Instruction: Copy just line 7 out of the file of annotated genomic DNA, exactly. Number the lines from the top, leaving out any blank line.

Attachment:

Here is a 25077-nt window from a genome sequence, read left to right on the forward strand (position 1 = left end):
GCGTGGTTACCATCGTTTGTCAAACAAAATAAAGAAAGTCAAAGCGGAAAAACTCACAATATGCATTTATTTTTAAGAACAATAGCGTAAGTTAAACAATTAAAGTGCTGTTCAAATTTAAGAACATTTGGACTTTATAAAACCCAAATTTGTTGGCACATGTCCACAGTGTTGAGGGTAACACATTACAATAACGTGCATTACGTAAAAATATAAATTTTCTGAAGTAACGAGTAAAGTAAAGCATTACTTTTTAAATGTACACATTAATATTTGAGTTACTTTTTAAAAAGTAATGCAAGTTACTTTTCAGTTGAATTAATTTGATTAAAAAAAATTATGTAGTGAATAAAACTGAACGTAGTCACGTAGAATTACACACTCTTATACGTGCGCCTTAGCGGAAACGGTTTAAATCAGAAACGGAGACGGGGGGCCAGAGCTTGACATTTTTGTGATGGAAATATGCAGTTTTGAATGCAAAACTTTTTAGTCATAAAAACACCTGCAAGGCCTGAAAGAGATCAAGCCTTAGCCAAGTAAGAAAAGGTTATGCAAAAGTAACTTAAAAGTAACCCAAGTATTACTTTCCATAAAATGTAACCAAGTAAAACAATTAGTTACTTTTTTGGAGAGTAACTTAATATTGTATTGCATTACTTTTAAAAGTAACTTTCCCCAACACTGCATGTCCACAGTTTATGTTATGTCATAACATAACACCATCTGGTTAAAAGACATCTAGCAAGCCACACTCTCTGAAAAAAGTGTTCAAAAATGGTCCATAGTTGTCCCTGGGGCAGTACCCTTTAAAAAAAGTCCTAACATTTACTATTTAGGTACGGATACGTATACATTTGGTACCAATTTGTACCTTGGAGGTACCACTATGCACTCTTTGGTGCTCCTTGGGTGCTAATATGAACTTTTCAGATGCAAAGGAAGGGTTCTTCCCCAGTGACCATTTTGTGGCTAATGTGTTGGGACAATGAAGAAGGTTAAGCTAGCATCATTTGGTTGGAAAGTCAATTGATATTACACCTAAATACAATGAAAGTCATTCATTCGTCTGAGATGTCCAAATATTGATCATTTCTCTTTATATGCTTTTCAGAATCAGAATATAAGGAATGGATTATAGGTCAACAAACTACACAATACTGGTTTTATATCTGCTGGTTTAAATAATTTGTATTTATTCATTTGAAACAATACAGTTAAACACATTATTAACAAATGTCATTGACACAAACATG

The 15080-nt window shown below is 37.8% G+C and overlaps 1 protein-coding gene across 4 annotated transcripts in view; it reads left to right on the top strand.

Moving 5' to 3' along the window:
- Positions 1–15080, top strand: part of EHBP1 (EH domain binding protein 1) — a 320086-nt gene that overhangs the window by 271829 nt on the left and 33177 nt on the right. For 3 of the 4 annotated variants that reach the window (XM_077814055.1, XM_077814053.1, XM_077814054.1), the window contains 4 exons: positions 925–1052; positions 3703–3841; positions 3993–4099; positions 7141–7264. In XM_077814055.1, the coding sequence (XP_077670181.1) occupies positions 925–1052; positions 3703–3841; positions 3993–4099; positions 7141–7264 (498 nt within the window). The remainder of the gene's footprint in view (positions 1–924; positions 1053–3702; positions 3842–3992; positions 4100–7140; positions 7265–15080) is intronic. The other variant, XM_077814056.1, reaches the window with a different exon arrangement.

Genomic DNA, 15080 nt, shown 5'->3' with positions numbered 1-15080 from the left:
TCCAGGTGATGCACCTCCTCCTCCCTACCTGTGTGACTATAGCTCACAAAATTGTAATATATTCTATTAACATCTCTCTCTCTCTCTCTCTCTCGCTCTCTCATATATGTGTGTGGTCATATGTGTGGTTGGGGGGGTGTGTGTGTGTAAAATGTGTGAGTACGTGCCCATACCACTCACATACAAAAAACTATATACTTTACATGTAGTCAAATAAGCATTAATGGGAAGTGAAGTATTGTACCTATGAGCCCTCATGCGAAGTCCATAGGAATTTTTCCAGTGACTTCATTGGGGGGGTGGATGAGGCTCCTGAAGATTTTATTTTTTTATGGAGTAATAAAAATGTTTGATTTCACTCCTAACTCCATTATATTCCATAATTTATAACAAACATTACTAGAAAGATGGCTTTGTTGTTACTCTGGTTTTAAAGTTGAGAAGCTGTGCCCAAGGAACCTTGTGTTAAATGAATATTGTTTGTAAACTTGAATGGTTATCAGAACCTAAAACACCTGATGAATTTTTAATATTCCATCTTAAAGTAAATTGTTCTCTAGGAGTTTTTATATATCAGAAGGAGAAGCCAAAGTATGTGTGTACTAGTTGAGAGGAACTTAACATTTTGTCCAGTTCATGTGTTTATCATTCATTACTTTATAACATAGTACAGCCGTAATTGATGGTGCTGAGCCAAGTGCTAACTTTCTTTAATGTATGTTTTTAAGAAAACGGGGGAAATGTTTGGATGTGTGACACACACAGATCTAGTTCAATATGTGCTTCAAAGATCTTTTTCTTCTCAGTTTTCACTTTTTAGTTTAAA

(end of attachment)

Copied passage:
TCCAGGTGATGCACCTCCTCCTCCCTACCTGTGTGACTATAGCTCACAAAATTGTAATATATTCTATTAACATCTCTCTCTCTCTCTCTCTCTCGCTCTCTCATATATGTGTGTGGTCATATGTGTGGTTGGGGGGGTGTGTGTGTGTAAAATGTGTGAGTACGTGCCCATACCACTCACATACAAAAAACTATATACTTTACATGTAGTCAAATAAGCATTAATGGGAAGTGAAGTATTGTACCTATGAGCCCTCATGCGAAGTCCATAGGAATTTTTCCAGTGACTTCATTGGGGGGGTGGATGAGGCTCCTGAAGATTTTATTTTTTTATGGAGTAATAAAAATGTTTGATTTCACTCCTAACTCCATTATATTCCATAATTTATAACAAACATTACTAGAAAGATGGCTTTGTTGTTACTCTGGTTTTAAAGTTGAGAAGCTGTGCCCAAGGAACCTTGTGTTAAATGAATATTGTTTGTAAACTTGAATGGTTATCAGAACCTAAAACACCTGATGAATTTTTAATATTCCATCTTAAAGTAAATTGTTCTCTAGGAGTTTTTATATATCAGAAGGAGAAGCCAAAGTATGTGTGTACTAGTTGAGAGGAACTTAACATTTTGTCCAGTTCATGTGTTTATCATTCATTACTTTATAACATAGTACAGCCGTAATTGATGGTGCTGAGCCAAGTGCTAACTTTCTTTAATGTATGTTTTTAAGAAAACGGGGGAAATGTTTGGATGTGTGACACACACAGATCTAGTTCAATATGTGCTTCAAAGATCTTTTTCTTCTCAGTTTTCACTTTTTAGTTTAAA